US factory production rose in September on firmer output of consumer goods, suggesting manufacturing is stabilizing.
(Bloomberg) — US factory production rose in September on firmer output of consumer goods, suggesting manufacturing is stabilizing.
The 0.4% increase in factory output last month followed a revised 0.1% drop in August, according to Federal Reserve data published Tuesday. Total industrial production, which also includes mining and utilities, rose 0.3%.
The median forecasts in a Bloomberg survey of economists called for no change in both factory output and total industrial production.
The pickup in factory output suggest manufacturing is finding some footing as retailers make progress getting inventories more in line with demand. At the same time, producers are contending with the headwinds of higher borrowing costs, tepid overseas economies and uneven capital goods orders.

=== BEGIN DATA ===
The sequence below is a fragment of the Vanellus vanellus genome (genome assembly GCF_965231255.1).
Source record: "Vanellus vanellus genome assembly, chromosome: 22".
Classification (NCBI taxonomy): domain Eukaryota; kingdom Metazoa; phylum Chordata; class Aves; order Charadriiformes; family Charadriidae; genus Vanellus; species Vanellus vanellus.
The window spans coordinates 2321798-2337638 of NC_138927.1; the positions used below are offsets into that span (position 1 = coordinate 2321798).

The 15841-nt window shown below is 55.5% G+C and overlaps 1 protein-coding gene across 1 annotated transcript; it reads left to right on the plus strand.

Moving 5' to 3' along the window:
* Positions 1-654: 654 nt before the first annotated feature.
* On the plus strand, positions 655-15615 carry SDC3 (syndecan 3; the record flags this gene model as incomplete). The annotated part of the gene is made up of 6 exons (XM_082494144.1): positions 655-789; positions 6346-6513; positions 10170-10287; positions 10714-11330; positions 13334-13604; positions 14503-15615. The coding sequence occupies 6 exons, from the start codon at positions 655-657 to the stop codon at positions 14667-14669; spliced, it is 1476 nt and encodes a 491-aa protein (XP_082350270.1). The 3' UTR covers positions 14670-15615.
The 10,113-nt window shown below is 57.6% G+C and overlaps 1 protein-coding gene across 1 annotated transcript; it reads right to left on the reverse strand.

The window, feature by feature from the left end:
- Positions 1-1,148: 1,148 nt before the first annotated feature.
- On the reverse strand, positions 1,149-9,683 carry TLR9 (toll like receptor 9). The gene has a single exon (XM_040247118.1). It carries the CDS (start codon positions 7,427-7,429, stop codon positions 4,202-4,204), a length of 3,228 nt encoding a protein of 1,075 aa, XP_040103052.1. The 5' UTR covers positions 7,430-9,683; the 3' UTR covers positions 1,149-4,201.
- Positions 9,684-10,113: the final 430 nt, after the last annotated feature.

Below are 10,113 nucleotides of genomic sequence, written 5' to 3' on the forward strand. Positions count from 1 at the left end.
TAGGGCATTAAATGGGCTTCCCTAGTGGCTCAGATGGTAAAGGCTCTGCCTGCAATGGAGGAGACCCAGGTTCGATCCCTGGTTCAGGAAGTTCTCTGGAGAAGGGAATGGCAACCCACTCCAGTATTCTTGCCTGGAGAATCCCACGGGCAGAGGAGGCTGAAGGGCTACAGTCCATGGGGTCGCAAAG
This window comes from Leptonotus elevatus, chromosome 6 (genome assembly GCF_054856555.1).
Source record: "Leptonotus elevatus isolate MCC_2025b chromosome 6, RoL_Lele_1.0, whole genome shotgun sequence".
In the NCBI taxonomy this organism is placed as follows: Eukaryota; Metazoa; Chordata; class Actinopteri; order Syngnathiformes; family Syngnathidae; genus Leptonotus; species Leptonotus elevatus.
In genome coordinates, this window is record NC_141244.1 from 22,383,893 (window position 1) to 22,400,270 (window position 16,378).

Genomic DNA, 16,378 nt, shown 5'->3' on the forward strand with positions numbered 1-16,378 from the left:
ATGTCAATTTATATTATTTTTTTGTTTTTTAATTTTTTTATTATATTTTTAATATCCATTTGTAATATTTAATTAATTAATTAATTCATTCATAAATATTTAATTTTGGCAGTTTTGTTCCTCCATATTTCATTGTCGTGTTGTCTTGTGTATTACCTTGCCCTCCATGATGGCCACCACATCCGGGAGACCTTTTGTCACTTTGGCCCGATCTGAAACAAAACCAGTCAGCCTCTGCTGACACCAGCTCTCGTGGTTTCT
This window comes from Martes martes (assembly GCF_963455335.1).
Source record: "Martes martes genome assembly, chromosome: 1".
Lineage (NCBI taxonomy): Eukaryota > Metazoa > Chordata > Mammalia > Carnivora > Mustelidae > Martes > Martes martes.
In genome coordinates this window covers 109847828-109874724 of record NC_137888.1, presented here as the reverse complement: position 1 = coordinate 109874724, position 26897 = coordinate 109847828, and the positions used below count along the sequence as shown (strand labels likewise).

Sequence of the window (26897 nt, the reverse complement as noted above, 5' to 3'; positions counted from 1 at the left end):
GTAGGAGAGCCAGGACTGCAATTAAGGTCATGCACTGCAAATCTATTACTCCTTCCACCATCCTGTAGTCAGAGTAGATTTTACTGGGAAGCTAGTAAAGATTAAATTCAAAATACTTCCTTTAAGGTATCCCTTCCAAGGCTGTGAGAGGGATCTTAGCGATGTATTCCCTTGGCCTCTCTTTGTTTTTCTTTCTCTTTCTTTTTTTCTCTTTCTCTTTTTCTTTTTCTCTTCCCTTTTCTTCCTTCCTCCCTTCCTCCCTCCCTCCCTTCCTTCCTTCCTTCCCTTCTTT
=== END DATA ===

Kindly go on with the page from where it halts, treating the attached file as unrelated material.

While recent factory purchasing managers survey data suggest the pace of decline has started to moderate, cost pressures continue to linger. On Monday, a survey of New York manufacturers showed prices paid for inputs remained elevated while the share expecting higher prices received dropped to a three-year low.
The Fed’s industrial production report showed motor vehicle assemblies rose to 11.06 million units on an annualized basis last month, despite the United Auto Workers strike. Output of consumer goods climbed 0.3%, fueled by a pickup in output of appliances and furniture.
Production of business equipment fell 0.7%, while output of construction supplies jumped 1%.
Utility output fell 0.3%, while mining production rose 0.4%.
Capacity utilization at factories ticked up to 77.8%, while overall utilization increased to 79.7%, a five-month high.
–With assistance from Jordan Yadoo and Augusta Saraiva.
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